Artist donates important piece to national collection
Ahead of the National Gallery’s opening of its new permanent gallery, scheduled for February 2012, artist John Broad has donated a piece of work to the National Art Collection.
The painting, titled Portrait of Susanna Catherine Conolly, is described as a haunting image of a 19th century woman from East End who lived during emancipation. The portrait was first featured in 21st Century Cayman, a National Gallery group exhibition in 2010, which incorporated collaborations between many of Cayman’s contemporary artists and well known crafters, Gallery representatives said.
For his part, John explored the connections between Cayman’s past and present. While doing research at the National Archives, he came across an image of Ms Conolly and was immediately drawn to her poise and grace.
“I wanted to capture the emotive feeling that I had when I first glimpsed the photograph of her in the Cayman Islands National Archive,” he says. “I was struck by the dignified pose of the subject, looking into the camera all those years ago, from a bygone era.
“The organic materials of thatch and chalk, which must have been familiar to Susanna, blended together to resurrect the image reaching back into the 19th century and bringing her forward to the 21st.”
After choosing the subject matter, John sought out the expertise of Rosemay Ebanks, a traditional thatch-plating specialist from West Bay. She wove the strips of silver thatch that serve as the background for the portrait.
“The central premise of 21st Century Cayman was to re-imagine our traditional arts for our contemporary experience,” says National Gallery director Natalie Urquhart, who curated the exhibition. “Mr Broad’s innovative idea captured this notion by taking the silver thatch woven by Ms Ebanks and working it into a form of contemporary canvas. His choice of subject then built a bridge back into our past.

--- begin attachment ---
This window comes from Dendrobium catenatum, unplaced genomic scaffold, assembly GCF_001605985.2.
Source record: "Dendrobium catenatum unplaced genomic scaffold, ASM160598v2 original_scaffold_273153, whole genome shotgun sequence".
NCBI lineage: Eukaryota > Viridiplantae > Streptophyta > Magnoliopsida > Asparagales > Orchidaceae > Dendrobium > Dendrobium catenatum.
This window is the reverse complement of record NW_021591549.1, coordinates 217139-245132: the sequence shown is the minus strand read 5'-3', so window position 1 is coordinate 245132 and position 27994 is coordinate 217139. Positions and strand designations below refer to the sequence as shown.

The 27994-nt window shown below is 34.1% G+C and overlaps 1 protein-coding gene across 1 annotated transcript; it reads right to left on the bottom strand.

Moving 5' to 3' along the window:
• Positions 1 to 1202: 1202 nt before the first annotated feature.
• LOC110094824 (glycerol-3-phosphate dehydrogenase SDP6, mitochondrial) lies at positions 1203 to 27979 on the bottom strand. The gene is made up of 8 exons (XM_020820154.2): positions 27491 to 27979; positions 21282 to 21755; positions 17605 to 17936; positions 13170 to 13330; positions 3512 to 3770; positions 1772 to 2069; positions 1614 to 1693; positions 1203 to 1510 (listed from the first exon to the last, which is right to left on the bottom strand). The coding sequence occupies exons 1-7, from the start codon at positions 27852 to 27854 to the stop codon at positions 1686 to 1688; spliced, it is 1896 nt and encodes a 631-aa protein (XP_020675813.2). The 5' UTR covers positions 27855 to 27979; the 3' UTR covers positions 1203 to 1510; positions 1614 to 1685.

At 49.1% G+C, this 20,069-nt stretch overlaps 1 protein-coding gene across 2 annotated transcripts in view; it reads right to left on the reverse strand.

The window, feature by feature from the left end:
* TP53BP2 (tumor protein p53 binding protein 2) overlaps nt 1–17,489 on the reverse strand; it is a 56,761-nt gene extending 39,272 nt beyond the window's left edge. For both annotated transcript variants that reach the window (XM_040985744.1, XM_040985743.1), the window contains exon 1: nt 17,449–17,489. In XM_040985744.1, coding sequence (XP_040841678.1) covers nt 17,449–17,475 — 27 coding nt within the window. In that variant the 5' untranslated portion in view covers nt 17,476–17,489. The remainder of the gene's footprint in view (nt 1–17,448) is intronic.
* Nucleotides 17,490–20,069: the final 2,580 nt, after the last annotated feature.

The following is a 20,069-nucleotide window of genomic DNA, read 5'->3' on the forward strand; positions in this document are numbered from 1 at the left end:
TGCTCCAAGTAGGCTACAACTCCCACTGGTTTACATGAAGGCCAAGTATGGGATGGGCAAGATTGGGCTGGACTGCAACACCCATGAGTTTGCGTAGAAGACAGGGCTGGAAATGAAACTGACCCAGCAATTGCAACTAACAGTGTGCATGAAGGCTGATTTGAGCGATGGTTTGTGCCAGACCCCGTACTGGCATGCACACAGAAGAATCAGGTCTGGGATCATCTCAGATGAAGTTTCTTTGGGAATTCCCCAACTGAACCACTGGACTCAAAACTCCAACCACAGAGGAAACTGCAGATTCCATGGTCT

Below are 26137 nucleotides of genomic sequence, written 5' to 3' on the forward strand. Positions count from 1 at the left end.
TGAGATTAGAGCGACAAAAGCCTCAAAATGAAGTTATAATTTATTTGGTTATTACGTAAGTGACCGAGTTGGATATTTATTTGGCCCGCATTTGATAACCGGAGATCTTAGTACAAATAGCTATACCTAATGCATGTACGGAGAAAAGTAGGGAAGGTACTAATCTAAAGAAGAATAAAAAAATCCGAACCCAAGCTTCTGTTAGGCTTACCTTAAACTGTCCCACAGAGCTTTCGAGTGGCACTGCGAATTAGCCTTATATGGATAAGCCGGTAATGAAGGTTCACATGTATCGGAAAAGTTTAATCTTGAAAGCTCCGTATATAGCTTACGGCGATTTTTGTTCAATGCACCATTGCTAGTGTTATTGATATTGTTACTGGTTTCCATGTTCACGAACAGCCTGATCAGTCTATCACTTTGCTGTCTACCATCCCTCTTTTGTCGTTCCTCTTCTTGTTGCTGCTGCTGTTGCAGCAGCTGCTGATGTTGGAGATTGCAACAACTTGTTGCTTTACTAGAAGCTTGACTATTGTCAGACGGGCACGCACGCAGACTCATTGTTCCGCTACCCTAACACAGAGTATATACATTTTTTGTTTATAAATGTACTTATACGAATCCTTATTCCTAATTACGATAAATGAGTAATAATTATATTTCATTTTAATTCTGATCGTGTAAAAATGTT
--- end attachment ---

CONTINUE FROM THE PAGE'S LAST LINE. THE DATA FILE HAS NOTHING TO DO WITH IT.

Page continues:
“Portrait of Susanna Catherine Conolly became a central work in the exhibition, and we are delighted that it will now be on display permanently for all to see.”
About the artist
John is a long-standing member of the arts community and is actively involved in the National Gallery as an exhibiting artist and as an instructor. He has also contributed to many National Gallery fundraisers over the years through his signature speed painting. In 2004, he was commissioned by the National Gallery and the Quincenntenial Committee to create the Wall of History, which stands in Hero’s Square. He has several other works in the National Collection.
John’s enthusiasm for the new National Gallery prompted his support through this donation.
“The opening of the new building offers an exciting opportunity for the development of the arts in Cayman, both as a showcase for exciting contemporary and traditional exhibitions and as a home for the NGCI extensive education programmes,” he says.